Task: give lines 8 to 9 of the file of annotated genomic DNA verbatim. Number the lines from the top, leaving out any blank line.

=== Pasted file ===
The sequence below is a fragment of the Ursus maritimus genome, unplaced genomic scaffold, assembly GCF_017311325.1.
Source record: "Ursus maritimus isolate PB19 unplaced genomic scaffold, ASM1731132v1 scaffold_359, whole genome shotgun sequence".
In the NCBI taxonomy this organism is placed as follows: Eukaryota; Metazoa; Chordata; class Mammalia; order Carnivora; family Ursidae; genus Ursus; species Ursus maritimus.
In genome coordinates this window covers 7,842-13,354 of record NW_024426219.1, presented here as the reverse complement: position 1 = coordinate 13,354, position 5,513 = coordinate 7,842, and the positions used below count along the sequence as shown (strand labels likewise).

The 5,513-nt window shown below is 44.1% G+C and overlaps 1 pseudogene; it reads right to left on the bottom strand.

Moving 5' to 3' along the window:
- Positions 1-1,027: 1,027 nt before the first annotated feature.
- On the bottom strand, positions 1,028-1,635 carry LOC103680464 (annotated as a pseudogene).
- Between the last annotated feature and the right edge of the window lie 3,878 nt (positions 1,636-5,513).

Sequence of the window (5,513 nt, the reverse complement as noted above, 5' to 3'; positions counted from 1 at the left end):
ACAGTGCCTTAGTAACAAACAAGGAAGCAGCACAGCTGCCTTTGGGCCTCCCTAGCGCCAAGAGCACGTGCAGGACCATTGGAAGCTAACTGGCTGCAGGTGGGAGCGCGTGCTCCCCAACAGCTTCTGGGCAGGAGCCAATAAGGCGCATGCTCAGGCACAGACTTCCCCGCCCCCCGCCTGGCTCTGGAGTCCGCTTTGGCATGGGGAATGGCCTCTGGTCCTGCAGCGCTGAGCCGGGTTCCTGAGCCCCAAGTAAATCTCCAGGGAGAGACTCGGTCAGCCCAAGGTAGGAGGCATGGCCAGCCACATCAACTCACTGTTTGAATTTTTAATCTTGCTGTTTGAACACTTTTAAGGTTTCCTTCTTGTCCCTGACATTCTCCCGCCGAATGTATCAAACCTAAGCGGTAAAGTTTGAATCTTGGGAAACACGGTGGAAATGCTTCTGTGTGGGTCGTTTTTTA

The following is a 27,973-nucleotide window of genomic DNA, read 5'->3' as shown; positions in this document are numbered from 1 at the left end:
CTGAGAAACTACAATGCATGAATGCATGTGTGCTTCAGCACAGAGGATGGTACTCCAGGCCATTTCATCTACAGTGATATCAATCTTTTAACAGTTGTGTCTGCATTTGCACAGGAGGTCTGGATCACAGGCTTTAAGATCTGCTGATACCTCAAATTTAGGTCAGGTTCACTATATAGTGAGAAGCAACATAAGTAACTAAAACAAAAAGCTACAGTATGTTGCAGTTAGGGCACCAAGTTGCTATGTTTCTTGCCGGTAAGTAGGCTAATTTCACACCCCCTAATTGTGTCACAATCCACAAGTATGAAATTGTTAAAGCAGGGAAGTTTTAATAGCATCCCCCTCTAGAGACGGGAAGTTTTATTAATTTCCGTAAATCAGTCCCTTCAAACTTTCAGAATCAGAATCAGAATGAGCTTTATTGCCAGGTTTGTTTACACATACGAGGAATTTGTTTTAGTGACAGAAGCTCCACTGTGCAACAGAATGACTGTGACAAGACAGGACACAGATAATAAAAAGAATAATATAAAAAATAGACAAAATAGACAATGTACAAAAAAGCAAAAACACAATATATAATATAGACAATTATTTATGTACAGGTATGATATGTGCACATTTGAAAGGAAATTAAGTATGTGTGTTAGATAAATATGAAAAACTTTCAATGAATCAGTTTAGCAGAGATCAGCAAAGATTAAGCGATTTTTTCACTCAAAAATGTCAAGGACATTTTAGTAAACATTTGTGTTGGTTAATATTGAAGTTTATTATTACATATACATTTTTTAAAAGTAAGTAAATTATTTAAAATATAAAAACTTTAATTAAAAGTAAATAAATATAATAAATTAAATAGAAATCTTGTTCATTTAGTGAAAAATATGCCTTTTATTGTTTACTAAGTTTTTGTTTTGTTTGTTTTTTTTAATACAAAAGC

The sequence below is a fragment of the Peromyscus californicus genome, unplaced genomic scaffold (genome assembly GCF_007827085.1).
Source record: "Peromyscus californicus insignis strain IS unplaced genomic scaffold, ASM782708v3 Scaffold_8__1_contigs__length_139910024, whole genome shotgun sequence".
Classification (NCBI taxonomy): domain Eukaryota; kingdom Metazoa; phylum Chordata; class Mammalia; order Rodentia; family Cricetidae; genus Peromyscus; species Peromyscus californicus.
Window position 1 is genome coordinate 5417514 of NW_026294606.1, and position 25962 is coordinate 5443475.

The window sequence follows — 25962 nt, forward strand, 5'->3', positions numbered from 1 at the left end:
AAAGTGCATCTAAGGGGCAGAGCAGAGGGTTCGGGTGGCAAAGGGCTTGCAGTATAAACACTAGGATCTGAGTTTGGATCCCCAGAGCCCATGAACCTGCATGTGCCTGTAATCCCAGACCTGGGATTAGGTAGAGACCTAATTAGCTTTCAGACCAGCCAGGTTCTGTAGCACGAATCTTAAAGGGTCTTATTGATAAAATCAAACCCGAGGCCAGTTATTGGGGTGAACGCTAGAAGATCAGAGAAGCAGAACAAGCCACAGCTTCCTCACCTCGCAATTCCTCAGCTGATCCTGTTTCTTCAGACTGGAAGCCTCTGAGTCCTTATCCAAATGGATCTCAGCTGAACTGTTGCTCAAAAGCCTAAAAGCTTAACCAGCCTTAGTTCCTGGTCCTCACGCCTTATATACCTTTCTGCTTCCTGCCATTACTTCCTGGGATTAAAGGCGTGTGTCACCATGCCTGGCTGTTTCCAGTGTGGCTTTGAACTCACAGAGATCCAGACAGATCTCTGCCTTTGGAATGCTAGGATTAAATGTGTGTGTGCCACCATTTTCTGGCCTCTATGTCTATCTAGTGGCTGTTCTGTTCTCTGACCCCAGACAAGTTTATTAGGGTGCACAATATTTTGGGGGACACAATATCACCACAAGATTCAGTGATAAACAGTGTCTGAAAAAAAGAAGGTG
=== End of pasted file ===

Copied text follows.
- On the bottom strand, positions 1,028-1,635 carry LOC103680464 (annotated as a pseudogene).
- Between the last annotated feature and the right edge of the window lie 3,878 nt (positions 1,636-5,513).